It’s heaven and hell for home appliances in corona crisis

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It’s heaven and hell for home appliances in corona crisis

The consumer electronics market is experiencing mixed performance scores as the coronavirus outbreak drags down consumption.

While home appliance stores sit empty, sales of gadgets that claim to have disinfection functions, such as clothes steamers and air purifiers, have increased dramatically.

LG Electronics said Thursday its steam clothing care system, Tromm Styler, hit a new record in sales last month, up 30 percent compared with the same period last year. Sales of larger models with a capacity of up to six items of clothing increased by 50 percent, propelling that growth.

Sales of Samsung’s at-home clothes management system, the Air Dresser, also skyrocketed, up by 80 percent last month on year.

“Such increases in sales were due to a mix of different factors - the increase in market size for clothes management systems, higher demand for stylers with large volume and the prolonged coronavirus outbreak,” LG Electronics said.

Dehydrators that have sanitization functions are also in vogue.

Samsung said 10,000 units of its new dehydrator Grande AI were sold in just a month after its official release in January - a rate double that of its previous model. LG Electronics said the number on the reservations list waiting for its new dehydrator Steam ThinQ has surpassed expectations.

Water purifiers and air purifiers, the two items consumers tend to rent rather than own, have also been in the spotlight. Companies in the industry reported operating profits growing by 20 to 30 percent from January through February, compared with same period last year. Cuckoo Electronics saw a 25 percent increase in the number of customers signing up to rent its self-cleaning water purifier.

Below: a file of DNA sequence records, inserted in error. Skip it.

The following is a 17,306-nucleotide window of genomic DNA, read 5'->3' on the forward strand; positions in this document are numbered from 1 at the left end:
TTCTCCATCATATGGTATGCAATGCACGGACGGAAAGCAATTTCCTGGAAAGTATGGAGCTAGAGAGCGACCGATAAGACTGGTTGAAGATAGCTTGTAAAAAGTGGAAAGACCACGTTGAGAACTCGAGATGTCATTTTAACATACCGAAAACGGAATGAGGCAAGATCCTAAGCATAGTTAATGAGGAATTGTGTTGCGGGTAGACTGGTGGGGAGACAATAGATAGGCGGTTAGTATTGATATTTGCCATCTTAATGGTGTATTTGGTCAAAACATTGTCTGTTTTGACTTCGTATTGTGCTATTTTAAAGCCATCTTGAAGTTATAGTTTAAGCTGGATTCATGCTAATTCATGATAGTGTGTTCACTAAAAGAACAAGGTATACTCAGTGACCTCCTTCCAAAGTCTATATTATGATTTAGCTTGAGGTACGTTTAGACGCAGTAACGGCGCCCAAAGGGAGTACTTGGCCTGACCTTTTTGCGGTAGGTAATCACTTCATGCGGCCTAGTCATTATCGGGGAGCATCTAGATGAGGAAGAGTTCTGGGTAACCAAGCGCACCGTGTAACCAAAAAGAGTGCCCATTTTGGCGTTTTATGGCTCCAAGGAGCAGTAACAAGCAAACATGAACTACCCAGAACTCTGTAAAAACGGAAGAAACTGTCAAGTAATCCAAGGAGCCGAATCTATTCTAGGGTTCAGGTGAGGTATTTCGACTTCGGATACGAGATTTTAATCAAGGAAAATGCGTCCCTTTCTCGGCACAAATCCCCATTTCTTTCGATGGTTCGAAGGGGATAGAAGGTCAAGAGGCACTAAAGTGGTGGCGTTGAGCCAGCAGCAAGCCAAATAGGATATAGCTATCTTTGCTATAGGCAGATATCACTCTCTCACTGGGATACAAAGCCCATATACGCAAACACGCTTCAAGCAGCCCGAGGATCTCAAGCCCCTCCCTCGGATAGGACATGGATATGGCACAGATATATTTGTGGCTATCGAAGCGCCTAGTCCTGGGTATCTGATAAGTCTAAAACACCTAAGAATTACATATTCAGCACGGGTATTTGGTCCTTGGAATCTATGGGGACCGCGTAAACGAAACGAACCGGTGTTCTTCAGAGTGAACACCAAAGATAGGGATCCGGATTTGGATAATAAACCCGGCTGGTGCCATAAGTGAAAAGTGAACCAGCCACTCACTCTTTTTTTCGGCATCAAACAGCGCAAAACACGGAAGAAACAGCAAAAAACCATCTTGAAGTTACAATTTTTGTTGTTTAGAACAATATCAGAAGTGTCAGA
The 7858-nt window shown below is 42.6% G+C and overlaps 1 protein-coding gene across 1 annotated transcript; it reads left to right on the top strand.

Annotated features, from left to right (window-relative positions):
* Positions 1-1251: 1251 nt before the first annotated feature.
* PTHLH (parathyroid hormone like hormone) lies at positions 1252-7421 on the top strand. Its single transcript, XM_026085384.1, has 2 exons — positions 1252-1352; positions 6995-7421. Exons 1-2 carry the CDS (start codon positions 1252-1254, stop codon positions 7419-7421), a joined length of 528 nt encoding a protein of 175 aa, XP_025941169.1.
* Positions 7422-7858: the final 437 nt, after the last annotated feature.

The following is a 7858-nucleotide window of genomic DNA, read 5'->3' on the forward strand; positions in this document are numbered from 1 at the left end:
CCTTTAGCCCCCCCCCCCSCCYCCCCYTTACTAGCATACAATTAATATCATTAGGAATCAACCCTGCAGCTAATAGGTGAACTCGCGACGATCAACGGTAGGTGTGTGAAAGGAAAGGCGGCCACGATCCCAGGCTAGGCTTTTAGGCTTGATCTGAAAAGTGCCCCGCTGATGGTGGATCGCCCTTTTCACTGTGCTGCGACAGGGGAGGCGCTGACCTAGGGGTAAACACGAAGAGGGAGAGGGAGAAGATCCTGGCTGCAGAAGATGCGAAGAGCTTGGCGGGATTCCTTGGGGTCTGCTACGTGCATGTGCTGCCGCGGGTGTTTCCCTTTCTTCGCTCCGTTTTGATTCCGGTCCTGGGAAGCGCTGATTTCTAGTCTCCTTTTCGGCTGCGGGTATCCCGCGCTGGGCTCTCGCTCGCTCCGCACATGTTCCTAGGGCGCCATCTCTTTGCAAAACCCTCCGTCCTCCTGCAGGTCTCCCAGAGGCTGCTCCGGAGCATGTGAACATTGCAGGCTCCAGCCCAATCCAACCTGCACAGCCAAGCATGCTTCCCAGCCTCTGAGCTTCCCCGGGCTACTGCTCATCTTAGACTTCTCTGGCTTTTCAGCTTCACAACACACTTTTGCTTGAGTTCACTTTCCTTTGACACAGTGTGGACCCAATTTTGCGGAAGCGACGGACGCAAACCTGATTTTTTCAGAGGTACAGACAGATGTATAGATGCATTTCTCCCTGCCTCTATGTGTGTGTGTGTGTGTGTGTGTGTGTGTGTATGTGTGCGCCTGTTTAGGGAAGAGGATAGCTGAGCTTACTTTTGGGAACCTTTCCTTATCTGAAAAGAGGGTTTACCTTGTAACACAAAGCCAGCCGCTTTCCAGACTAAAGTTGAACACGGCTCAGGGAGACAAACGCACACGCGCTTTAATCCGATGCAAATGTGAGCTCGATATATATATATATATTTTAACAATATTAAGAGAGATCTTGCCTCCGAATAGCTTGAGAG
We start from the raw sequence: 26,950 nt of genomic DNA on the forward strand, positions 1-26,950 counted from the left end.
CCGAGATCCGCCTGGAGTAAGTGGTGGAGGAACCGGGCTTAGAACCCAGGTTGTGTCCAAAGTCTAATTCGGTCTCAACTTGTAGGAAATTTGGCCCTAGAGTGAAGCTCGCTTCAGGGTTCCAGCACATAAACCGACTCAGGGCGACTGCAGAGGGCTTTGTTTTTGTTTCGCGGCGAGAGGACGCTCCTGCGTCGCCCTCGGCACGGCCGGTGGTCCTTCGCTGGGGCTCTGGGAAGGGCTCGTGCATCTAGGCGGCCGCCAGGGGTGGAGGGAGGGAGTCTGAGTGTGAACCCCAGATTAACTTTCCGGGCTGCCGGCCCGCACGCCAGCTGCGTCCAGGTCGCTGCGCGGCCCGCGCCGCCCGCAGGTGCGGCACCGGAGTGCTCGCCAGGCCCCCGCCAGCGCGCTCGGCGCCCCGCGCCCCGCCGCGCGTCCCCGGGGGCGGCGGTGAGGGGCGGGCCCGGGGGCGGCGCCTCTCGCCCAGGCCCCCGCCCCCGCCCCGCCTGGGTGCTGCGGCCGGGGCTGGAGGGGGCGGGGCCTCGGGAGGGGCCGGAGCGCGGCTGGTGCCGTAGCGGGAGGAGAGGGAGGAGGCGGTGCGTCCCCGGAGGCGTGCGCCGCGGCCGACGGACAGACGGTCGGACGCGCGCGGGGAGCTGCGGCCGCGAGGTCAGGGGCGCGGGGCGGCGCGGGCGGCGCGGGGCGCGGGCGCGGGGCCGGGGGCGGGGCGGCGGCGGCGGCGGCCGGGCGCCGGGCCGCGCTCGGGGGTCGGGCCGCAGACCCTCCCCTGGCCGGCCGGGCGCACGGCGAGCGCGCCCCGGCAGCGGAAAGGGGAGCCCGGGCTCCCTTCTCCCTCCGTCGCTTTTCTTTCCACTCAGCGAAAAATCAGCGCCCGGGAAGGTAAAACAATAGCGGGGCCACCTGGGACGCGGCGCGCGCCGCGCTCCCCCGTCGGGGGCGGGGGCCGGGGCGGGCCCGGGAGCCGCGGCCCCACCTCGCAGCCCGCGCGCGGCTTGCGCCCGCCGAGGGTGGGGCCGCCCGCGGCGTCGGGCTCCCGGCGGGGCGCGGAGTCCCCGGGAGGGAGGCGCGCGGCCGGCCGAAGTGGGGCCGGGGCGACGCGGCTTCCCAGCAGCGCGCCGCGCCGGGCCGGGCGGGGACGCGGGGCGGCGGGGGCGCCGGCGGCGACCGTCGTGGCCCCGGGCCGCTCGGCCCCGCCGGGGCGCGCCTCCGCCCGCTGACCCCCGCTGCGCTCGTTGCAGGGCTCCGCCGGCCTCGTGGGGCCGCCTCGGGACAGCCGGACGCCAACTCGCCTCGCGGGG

While such home appliances are proven to prevent ticks, bacteria and even influenza viruses similar to the coronavirus, companies can’t explicitly advertise their products for fighting the coronavirus as there’s no scientific proof to back it up.

“The heightened awareness for personal hygiene and the public’s anxiety over the virus outbreak seem to have influenced consumer sentiment,” said an industry source.

February to March is considered the peak season for home appliances brands, as demand spikes from newlywed couples and college students looking for home appliances to furnish their spaces.

The home appliance industry seems to be out of its element due to the coronavirus outbreak, as more couples are postponing their weddings and people avoid visiting brick-and-mortar stores. Lotte Hi-Mart, a discount home appliance chain of Lotte Group, said visitors to its offline stores dropped by 30 percent during the same period last year.

TV manufacturers took a hard blow. Sales of televisions are predicted to shrink on a global scale, by 9 percent for the first half of the year, according to research firm IHS Markit.

Samsung and LG both released new models earlier this year, expecting to profit from a surge in demand ahead of the 2020 Tokyo Summer Olympics.

But there are hardly any customers visiting their offline stores, the two companies said, presenting a huge problem for the industry. Online sales tend to follow the trends of offline consumers.

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